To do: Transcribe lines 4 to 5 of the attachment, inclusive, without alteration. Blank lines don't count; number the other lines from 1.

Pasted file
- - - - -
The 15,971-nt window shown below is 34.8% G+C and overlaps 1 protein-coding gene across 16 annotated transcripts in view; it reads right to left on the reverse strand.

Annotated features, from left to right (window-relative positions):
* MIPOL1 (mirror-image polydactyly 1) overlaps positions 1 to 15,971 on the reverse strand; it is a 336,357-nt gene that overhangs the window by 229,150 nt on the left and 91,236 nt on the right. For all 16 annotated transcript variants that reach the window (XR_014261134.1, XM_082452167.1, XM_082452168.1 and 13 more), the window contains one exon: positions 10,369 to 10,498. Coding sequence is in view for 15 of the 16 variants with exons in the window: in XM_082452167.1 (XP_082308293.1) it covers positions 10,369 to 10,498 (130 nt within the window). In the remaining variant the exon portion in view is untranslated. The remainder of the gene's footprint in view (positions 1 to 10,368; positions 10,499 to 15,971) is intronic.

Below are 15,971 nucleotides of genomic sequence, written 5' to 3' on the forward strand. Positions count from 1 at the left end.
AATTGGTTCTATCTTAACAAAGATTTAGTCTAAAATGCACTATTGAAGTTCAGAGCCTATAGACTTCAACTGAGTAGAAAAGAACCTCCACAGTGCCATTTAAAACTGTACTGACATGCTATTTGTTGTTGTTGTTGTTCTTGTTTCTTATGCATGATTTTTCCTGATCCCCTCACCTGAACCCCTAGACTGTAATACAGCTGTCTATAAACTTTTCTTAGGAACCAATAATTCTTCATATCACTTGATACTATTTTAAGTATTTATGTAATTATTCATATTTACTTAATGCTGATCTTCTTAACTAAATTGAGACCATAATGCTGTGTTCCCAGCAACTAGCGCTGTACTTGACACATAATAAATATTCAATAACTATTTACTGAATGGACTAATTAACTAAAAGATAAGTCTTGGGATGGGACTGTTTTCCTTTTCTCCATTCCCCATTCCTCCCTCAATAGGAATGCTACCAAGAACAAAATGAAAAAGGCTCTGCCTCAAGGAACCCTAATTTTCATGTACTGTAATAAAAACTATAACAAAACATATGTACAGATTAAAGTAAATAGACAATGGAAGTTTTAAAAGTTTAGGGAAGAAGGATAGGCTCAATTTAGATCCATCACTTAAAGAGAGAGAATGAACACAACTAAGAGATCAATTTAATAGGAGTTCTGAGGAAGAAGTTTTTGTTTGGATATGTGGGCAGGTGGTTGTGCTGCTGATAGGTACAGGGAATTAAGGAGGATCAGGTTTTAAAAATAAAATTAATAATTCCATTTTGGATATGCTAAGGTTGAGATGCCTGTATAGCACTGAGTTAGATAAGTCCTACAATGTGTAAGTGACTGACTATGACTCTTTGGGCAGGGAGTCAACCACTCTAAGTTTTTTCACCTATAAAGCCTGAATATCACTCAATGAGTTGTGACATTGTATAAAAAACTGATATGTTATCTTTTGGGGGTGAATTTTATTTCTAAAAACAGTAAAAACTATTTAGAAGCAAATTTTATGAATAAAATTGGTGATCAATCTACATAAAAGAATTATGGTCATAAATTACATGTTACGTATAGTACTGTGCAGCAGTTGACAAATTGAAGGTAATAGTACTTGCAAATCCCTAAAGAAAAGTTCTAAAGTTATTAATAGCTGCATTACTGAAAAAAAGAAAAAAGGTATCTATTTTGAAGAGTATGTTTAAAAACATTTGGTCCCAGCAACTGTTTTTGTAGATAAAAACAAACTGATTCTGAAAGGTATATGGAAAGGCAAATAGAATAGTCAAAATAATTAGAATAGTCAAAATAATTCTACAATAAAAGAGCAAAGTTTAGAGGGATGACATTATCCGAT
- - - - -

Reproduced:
Below are 15,971 nucleotides of genomic sequence, written 5' to 3' on the forward strand. Positions count from 1 at the left end.
AATTGGTTCTATCTTAACAAAGATTTAGTCTAAAATGCACTATTGAAGTTCAGAGCCTATAGACTTCAACTGAGTAGAAAAGAACCTCCACAGTGCCATTTAAAACTGTACTGACATGCTATTTGTTGTTGTTGTTGTTCTTGTTTCTTATGCATGATTTTTCCTGATCCCCTCACCTGAACCCCTAGACTGTAATACAGCTGTCTATAAACTTTTCTTAGGAACCAATAATTCTTCATATCACTTGATACTATTTTAAGTATTTATGTAATTATTCATATTTACTTAATGCTGATCTTCTTAACTAAATTGAGACCATAATGCTGTGTTCCCAGCAACTAGCGCTGTACTTGACACATAATAAATATTCAATAACTATTTACTGAATGGACTAATTAACTAAAAGATAAGTCTTGGGATGGGACTGTTTTCCTTTTCTCCATTCCCCATTCCTCCCTCAATAGGAATGCTACCAAGAACAAAATGAAAAAGGCTCTGCCTCAAGGAACCCTAATTTTCATGTACTGTAATAAAAACTATAACAAAACATATGTACAGATTAAAGTAAATAGACAATGGAAGTTTTAAAAGTTTAGGGAAGAAGGATAGGCTCAATTTAGATCCATCACTTAAAGAGAGAGAATGAACACAACTAAGAGATCAATTTAATAGGAGTTCTGAGGAAGAAGTTTTTGTTTGGATATGTGGGCAGGTGGTTGTGCTGCTGATAGGTACAGGGAATTAAGGAGGATCAGGTTTTAAAAATAAAATTAATAATTCCATTTTGGATATGCTAAGGTTGAGATGCCTGTATAGCACTGAGTTAGATAAGTCCTACAATGTGTAAGTGACTGACTATGACTCTTTGGGCAGGGAGTCAACCACTCTAAGTTTTTTCACCTATAAAGCCTGAATATCACTCAATGAGTTGTGACATTGTATAAAAAACTGATATGTTATCTTTTGGGGGTGAATTTTATTTCTAAAAACAGTAAAAACTATTTAGAAGCAAATTTTATGAATAAAATTGGTGATCAATCTACATAAAAGAATTATGGTCATAAATTACATGTTACGTATAGTACTGTGCAGCAGTTGACAAATTGAAGGTAATAGTACTTGCAAATCCCTAAAGAAAAGTTCTAAAGTTATTAATAGCTGCATTACTGAAAAAAAGAAAAAAGGTATCTATTTTGAAGAGTATGTTTAAAAACATTTGGTCCCAGCAACTGTTTTTGTAGATAAAAACAAACTGATTCTGAAAGGTATATGGAAAGGCAAATAGAATAGTCAAAATAATTAGAATAGTCAAAATAATTCTACAATAAAAGAGCAAAGTTTAGAGGGATGACATTATCCGAT